The butterfly life cycle is a compact procession through four unique stages. They repeat, one after the another, for every species of butterfly out there. The differences lie mostly in the length of time for each stage of the cycle.

The first stage is the egg. Female butterflies lay eggs on leaves or stems – any part of a plant that can later serve as food for the caterpillar or butterfly larvae. The Monarch butterfly, for example, lays its eggs on the Milkweed plant.

Butterfly eggs are tiny. They can be round or oval-shaped, are usually whitish in color and often have a fine set of ribs on them which are visible only through a microscope.

A caterpillar hatches from the egg. Caterpillars are crawling creatures – they have lots of legs and often resemble a colorful worm. This is an important growth stage for the butterfly. Caterpillars do precious little with their lives beside eat. They consume tremendous amounts of vegetation relative to their size, and shed their skin to accommodate their expanding body.

After a period of (usually) weeks have passed, the caterpillar sheds its skin a final time and encloses its body in a hard shell known as a chrysalis, or pupa. Inside the pupa, the caterpillar’s body tissues literally dissolve and the adult butterfly forms. It is an astounding process in such a tiny space.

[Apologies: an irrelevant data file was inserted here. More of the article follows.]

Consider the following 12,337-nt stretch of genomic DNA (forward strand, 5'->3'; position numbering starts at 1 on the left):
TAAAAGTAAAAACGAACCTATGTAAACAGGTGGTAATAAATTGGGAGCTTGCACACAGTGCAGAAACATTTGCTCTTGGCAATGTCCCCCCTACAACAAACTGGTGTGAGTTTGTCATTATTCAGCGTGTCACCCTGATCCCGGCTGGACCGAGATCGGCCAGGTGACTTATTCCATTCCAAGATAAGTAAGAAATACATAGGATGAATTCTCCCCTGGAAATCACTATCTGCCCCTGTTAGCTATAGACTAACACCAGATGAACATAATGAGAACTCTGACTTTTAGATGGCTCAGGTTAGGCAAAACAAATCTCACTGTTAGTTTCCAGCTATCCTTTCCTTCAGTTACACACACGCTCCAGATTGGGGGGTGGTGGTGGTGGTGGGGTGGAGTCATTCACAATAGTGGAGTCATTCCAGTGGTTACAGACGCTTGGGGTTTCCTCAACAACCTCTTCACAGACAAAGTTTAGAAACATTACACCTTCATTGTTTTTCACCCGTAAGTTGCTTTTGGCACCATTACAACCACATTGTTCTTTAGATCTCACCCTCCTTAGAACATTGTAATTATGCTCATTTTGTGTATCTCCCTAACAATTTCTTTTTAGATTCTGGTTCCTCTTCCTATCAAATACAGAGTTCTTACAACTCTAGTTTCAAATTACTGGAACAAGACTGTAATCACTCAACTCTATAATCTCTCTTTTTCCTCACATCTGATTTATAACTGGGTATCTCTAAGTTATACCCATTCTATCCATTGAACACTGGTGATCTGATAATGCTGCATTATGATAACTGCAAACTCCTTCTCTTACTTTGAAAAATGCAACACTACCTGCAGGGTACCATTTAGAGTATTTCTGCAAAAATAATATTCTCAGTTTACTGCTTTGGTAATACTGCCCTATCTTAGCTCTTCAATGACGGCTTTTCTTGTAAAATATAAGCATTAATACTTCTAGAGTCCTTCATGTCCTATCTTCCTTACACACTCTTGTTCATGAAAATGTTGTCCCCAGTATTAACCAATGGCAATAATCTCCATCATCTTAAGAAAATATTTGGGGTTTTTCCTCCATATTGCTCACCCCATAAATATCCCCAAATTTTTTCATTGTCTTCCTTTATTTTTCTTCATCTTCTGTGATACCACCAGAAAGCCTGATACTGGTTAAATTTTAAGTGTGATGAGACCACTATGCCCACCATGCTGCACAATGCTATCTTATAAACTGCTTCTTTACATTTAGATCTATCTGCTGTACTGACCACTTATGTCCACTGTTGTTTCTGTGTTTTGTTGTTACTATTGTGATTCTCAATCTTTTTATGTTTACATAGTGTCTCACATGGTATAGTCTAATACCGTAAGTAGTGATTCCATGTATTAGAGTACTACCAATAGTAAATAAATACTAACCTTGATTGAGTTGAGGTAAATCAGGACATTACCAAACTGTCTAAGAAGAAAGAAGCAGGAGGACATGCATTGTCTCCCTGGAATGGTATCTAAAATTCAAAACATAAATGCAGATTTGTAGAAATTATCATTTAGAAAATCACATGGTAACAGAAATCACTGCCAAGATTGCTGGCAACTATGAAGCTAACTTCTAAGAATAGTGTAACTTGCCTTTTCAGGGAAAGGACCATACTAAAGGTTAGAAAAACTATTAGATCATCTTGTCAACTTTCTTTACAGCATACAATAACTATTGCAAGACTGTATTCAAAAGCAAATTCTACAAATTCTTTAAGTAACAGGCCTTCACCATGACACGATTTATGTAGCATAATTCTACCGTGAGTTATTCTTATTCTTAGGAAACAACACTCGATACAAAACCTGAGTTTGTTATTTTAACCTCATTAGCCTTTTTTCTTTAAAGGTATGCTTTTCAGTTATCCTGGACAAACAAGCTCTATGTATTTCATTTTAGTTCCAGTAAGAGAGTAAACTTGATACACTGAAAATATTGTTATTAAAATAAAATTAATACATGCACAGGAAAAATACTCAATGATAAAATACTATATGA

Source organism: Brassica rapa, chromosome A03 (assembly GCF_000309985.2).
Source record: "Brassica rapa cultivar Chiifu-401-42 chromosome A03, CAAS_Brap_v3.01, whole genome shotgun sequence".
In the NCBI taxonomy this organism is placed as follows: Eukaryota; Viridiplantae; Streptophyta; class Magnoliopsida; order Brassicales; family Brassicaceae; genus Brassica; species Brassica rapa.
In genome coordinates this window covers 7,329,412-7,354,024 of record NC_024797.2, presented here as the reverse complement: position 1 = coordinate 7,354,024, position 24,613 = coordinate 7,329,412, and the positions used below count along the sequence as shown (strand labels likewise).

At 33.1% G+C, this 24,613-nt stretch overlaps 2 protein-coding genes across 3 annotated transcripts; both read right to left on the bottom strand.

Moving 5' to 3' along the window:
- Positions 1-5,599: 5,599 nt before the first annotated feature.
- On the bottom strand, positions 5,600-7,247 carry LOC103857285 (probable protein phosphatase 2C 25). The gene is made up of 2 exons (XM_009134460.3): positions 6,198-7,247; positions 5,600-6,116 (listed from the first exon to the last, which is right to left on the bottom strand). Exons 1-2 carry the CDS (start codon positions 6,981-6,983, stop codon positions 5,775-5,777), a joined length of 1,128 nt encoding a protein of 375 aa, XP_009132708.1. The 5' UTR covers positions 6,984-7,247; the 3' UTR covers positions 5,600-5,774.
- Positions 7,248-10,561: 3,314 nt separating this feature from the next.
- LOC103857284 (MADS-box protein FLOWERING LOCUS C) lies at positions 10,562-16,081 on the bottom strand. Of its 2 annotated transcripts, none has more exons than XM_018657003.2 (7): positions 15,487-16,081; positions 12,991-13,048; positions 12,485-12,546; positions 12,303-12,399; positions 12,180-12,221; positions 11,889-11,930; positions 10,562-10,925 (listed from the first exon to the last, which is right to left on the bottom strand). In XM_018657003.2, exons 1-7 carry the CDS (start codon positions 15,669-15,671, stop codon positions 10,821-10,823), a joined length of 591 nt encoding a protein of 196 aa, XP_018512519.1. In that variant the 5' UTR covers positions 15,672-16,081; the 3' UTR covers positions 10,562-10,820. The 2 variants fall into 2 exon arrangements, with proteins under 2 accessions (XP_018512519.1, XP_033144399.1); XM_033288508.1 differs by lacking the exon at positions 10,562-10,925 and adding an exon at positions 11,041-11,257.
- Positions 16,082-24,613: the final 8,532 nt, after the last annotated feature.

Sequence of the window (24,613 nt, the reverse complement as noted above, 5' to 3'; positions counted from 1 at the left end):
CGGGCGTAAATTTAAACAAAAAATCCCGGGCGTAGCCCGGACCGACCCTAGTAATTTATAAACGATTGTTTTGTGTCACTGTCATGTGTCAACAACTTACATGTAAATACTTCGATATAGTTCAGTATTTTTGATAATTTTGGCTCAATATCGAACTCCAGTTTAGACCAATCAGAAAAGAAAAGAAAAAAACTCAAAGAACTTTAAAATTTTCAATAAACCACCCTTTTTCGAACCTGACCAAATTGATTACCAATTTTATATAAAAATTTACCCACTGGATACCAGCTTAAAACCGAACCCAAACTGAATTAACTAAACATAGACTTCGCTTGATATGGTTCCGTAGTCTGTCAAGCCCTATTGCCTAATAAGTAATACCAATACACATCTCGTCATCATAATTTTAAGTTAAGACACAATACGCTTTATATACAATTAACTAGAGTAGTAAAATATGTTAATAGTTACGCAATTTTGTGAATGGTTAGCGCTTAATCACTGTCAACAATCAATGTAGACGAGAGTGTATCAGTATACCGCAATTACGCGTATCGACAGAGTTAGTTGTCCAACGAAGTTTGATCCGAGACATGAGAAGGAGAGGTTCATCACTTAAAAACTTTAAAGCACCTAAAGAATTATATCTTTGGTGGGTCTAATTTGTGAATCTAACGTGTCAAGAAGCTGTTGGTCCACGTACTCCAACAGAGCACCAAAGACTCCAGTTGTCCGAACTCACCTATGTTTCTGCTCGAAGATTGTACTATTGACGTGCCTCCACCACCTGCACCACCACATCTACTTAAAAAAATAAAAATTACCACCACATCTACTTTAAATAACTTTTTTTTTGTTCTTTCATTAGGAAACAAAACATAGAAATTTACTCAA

Some butterfly species actually winter over in the chrysalis. Others – the Monarch comes to mind, as does the Painted Lady butterfly – emerge much sooner. An adult butterfly is known as an imago. It is the most brightly colored and active of the four stages. Most likely, it is imagos that you see in your butterfly garden, hovering about the butterfly bush or the roses or the snapdragons.

Adult butterflies represent the penultimate life stage. They court one another, mate, lay eggs and colonize new butterfly habitats. And when their life comes to a close, they have always left behind a bevy of butterfly eggs to start the cycle anew.